Part C is 2”x2” but really 1.5”x1.5” and we want the desktop to be 48”x24” so the desk frame needs to be smaller. Here’s my rationale for the overhang. I subtracted 3” off of each board because the part C is on both sides and 1.5”+1.5”= 3”. We wanted a 3” overhang so I took an additional 3” off. I then calculate how much total material I need.

  • A: (24”-3”)+(-2”)= 19” x2 = 38”

  • B: (48”-3”)+(-2”)=43”x2 = 86”

I use the delta symbol as a total length for my shorthand: Δ124” means that I need 124" of material.

Each board is 96” long so I needed two boards for the frame of the desk. Part D is the tabletop which is joined either by hand or machine then clamped together with bar clamps with Titebond II dowels, biscuits, or just butt joints.


And there you have it! Allegra's Writing Desk is complete and ready to be a stylish addition to any home office. This project not only enhances your woodworking skills but also provides a functional piece of furniture. Don't forget to check out the gallery on my website for more pictures and detailed plans.

If you enjoyed this project, be sure to follow me on Instagram for more DIY ideas and woodworking tips, or take a look at the gallery here this site. Happy building!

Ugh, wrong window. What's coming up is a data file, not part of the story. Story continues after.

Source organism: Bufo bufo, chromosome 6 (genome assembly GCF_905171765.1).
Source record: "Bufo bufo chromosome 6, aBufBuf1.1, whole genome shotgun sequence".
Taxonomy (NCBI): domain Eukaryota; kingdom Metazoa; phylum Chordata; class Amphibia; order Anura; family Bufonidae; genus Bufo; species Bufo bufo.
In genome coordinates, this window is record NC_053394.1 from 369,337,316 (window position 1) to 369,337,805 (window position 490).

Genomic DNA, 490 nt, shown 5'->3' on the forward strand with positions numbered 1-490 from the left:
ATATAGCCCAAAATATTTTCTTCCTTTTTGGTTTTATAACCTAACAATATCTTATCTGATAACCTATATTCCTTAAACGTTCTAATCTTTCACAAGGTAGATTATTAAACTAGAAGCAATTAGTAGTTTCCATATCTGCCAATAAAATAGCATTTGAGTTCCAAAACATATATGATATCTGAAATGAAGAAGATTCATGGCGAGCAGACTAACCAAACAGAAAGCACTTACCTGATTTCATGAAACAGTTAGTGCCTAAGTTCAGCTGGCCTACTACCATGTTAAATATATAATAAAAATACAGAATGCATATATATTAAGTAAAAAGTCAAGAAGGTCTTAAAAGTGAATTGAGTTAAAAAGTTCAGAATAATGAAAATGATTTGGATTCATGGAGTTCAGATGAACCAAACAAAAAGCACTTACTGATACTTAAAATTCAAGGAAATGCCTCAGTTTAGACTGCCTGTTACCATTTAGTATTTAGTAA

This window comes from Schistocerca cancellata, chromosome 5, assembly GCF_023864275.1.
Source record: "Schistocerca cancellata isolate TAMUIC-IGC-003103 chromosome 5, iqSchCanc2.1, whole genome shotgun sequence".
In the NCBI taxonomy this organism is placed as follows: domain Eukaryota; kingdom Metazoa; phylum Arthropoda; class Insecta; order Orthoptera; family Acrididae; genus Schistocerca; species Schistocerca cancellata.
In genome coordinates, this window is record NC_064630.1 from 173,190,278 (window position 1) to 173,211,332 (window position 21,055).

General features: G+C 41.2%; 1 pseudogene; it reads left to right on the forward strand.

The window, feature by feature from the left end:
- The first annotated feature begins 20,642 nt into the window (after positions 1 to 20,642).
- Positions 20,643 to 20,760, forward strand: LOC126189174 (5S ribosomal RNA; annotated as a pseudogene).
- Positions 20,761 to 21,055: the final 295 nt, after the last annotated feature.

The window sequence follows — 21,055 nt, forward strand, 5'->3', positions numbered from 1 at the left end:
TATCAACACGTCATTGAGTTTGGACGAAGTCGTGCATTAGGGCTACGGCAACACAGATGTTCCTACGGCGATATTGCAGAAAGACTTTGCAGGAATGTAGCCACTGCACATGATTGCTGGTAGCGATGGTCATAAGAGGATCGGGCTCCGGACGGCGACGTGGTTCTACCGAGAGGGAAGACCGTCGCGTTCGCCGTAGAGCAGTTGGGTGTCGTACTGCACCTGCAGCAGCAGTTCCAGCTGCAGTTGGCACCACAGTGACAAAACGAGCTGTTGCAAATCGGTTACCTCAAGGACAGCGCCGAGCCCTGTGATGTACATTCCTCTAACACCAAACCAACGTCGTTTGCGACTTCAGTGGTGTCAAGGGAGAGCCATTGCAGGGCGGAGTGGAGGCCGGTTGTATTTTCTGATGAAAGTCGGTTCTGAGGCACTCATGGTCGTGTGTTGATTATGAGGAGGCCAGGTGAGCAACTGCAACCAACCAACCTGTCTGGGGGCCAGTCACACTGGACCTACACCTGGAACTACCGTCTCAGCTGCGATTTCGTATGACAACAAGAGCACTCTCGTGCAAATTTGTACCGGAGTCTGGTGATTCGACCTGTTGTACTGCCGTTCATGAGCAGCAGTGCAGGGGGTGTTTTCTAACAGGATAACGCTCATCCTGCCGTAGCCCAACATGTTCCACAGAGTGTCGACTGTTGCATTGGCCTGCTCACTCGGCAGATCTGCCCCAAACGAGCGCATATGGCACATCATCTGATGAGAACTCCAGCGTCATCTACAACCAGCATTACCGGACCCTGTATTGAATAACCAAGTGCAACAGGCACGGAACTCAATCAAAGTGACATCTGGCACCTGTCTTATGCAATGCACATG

Check out more projects on my gallery page.

Learn more about the tools I used: Kreg Jig, Pocket Hole Screws, Titebond II Wood Glue, Varathane White Wash Stain.

By following these steps and using the right tools, you can create a beautiful and durable desk that will last for years. Happy woodworking!

Amazon Affiliate Disclosure

Hey there, fellow DIY enthusiasts! Just a friendly heads-up: some of the links in this post are Amazon affiliate links. This means that if you click on them and make a purchase, I may earn a small commission at no extra cost to you. By using these links, you’re helping support my work and enabling me to create more amazing projects and share them with you. Thank you for your support and happy woodworking!